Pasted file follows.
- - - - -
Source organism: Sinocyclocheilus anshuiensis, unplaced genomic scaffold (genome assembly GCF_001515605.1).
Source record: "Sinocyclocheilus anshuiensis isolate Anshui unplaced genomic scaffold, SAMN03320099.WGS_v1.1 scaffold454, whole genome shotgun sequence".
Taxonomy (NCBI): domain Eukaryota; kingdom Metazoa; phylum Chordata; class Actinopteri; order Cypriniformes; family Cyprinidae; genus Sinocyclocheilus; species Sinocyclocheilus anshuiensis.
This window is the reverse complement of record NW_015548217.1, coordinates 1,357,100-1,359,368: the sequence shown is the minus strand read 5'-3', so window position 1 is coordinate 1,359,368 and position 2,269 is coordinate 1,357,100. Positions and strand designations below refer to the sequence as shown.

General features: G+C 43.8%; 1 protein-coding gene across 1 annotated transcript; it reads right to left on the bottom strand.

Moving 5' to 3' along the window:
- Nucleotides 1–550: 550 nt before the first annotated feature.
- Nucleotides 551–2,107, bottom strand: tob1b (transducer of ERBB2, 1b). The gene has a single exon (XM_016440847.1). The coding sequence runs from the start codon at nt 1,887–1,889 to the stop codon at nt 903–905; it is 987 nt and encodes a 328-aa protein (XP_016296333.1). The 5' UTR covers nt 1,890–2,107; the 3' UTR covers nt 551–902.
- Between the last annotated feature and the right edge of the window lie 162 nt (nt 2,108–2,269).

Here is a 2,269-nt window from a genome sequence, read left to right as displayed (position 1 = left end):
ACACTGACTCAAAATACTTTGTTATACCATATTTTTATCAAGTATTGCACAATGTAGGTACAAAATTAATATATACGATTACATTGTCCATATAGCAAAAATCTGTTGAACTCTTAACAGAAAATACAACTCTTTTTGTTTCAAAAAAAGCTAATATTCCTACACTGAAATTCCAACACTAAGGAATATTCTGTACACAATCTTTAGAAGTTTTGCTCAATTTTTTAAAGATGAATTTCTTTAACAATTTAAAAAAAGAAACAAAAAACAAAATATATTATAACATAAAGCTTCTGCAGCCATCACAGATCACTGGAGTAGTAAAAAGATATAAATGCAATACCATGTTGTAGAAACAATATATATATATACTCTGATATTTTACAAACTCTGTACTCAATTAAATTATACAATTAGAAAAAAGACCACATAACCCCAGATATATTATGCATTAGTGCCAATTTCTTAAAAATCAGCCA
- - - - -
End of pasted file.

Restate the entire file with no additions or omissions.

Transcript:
Source organism: Sinocyclocheilus anshuiensis, unplaced genomic scaffold (genome assembly GCF_001515605.1).
Source record: "Sinocyclocheilus anshuiensis isolate Anshui unplaced genomic scaffold, SAMN03320099.WGS_v1.1 scaffold454, whole genome shotgun sequence".
Taxonomy (NCBI): domain Eukaryota; kingdom Metazoa; phylum Chordata; class Actinopteri; order Cypriniformes; family Cyprinidae; genus Sinocyclocheilus; species Sinocyclocheilus anshuiensis.
This window is the reverse complement of record NW_015548217.1, coordinates 1,357,100-1,359,368: the sequence shown is the minus strand read 5'-3', so window position 1 is coordinate 1,359,368 and position 2,269 is coordinate 1,357,100. Positions and strand designations below refer to the sequence as shown.

General features: G+C 43.8%; 1 protein-coding gene across 1 annotated transcript; it reads right to left on the bottom strand.

Moving 5' to 3' along the window:
- Nucleotides 1–550: 550 nt before the first annotated feature.
- Nucleotides 551–2,107, bottom strand: tob1b (transducer of ERBB2, 1b). The gene has a single exon (XM_016440847.1). The coding sequence runs from the start codon at nt 1,887–1,889 to the stop codon at nt 903–905; it is 987 nt and encodes a 328-aa protein (XP_016296333.1). The 5' UTR covers nt 1,890–2,107; the 3' UTR covers nt 551–902.
- Between the last annotated feature and the right edge of the window lie 162 nt (nt 2,108–2,269).

Here is a 2,269-nt window from a genome sequence, read left to right as displayed (position 1 = left end):
ACACTGACTCAAAATACTTTGTTATACCATATTTTTATCAAGTATTGCACAATGTAGGTACAAAATTAATATATACGATTACATTGTCCATATAGCAAAAATCTGTTGAACTCTTAACAGAAAATACAACTCTTTTTGTTTCAAAAAAAGCTAATATTCCTACACTGAAATTCCAACACTAAGGAATATTCTGTACACAATCTTTAGAAGTTTTGCTCAATTTTTTAAAGATGAATTTCTTTAACAATTTAAAAAAAGAAACAAAAAACAAAATATATTATAACATAAAGCTTCTGCAGCCATCACAGATCACTGGAGTAGTAAAAAGATATAAATGCAATACCATGTTGTAGAAACAATATATATATATACTCTGATATTTTACAAACTCTGTACTCAATTAAATTATACAATTAGAAAAAAGACCACATAACCCCAGATATATTATGCATTAGTGCCAATTTCTTAAAAATCAGCCA